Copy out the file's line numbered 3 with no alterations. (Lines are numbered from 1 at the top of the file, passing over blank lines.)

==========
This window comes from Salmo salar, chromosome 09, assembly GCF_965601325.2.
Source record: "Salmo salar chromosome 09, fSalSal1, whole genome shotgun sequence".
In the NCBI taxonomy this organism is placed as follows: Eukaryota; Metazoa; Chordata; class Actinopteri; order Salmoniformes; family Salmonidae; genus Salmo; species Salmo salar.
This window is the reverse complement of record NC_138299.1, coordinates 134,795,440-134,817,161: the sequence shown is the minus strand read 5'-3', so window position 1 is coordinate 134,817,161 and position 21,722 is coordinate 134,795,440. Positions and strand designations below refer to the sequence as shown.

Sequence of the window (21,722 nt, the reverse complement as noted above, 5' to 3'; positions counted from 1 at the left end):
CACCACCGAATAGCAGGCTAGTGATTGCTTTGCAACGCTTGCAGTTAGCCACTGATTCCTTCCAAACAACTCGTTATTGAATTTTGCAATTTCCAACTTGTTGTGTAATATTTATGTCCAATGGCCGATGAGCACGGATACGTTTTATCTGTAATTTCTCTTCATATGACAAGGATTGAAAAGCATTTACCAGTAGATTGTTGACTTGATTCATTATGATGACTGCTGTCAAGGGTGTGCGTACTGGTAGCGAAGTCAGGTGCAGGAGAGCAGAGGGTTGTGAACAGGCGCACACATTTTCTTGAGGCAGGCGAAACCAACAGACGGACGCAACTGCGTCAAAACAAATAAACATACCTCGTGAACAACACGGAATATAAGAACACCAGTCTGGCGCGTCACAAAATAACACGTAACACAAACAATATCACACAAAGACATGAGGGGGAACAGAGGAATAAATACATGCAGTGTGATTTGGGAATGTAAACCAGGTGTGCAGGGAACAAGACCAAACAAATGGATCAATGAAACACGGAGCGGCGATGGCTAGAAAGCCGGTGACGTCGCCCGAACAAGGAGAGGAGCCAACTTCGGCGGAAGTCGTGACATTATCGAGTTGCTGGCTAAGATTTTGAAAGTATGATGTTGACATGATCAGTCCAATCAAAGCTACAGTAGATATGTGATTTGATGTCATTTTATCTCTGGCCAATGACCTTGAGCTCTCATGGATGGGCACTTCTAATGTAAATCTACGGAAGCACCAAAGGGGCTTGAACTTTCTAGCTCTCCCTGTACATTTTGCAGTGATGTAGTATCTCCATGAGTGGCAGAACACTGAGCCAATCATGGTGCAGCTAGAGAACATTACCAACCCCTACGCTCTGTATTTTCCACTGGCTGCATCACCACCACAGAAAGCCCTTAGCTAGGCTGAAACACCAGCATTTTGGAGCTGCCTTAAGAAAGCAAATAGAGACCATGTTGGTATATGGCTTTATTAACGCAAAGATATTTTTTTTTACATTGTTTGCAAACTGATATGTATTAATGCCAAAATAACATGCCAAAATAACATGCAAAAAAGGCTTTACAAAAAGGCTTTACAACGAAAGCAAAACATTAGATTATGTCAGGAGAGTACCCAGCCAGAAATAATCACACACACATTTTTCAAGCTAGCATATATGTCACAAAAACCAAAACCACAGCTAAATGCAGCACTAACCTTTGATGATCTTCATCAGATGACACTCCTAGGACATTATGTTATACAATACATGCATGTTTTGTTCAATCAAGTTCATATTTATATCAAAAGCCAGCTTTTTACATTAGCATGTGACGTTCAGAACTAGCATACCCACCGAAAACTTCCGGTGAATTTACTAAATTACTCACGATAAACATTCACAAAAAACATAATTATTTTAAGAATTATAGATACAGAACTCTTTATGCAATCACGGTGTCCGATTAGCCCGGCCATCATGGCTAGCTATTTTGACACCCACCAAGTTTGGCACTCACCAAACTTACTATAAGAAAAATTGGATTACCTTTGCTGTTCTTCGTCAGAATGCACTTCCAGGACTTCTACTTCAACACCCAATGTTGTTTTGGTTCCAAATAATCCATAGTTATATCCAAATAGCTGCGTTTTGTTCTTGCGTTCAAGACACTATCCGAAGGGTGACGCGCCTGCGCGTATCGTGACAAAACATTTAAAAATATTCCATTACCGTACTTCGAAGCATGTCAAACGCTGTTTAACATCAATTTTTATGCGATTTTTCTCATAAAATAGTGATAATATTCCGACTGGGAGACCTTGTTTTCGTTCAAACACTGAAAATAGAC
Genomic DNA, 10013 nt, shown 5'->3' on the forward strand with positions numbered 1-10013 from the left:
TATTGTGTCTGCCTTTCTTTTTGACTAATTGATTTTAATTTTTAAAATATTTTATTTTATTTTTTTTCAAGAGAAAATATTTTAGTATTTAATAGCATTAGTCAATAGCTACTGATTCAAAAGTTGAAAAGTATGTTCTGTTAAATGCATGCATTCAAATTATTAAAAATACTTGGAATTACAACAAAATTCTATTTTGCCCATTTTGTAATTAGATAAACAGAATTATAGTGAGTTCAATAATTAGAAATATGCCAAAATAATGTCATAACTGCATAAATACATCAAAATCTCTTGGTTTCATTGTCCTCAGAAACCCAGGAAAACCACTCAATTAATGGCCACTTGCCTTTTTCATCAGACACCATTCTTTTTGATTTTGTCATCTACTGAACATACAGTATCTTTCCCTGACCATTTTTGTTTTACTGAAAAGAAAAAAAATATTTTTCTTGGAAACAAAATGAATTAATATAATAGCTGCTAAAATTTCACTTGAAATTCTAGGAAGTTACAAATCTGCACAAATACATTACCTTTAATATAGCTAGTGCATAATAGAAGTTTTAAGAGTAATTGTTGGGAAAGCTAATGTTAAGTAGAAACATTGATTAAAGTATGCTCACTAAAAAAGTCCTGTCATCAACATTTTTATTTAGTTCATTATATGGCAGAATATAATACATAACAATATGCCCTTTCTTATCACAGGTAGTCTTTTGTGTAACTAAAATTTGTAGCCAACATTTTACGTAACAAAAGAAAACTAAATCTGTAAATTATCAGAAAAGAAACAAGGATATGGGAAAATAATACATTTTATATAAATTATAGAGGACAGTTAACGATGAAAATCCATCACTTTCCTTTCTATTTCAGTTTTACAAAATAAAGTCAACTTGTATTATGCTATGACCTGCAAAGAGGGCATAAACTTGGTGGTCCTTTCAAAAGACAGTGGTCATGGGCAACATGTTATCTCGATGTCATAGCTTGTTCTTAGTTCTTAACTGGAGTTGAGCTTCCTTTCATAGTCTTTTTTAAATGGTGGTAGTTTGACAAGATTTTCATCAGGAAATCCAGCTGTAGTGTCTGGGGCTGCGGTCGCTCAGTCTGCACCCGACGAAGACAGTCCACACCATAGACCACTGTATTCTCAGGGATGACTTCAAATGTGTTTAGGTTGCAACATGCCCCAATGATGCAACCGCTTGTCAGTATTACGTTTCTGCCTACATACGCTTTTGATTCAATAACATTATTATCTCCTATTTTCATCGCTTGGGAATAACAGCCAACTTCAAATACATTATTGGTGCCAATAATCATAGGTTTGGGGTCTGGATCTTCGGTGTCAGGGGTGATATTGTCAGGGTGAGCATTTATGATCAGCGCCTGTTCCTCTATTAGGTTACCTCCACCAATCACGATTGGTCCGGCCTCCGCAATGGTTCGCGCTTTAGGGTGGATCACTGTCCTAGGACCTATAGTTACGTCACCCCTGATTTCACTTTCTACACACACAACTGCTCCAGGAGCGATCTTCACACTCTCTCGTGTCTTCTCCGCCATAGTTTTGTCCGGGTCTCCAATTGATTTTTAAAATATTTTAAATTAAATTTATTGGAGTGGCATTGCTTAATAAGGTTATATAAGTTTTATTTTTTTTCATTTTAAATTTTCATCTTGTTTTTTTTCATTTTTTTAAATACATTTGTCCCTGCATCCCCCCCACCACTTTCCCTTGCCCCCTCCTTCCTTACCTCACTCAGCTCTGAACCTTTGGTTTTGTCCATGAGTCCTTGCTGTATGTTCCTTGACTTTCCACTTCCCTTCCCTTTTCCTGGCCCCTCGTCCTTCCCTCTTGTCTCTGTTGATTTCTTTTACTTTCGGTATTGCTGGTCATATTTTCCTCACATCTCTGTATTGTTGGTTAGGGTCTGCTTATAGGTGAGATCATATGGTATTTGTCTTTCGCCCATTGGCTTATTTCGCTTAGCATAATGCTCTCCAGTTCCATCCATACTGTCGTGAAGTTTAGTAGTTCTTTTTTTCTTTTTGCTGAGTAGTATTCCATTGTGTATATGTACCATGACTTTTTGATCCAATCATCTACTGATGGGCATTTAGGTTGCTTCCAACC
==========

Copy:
In the NCBI taxonomy this organism is placed as follows: Eukaryota; Metazoa; Chordata; class Actinopteri; order Salmoniformes; family Salmonidae; genus Salmo; species Salmo salar.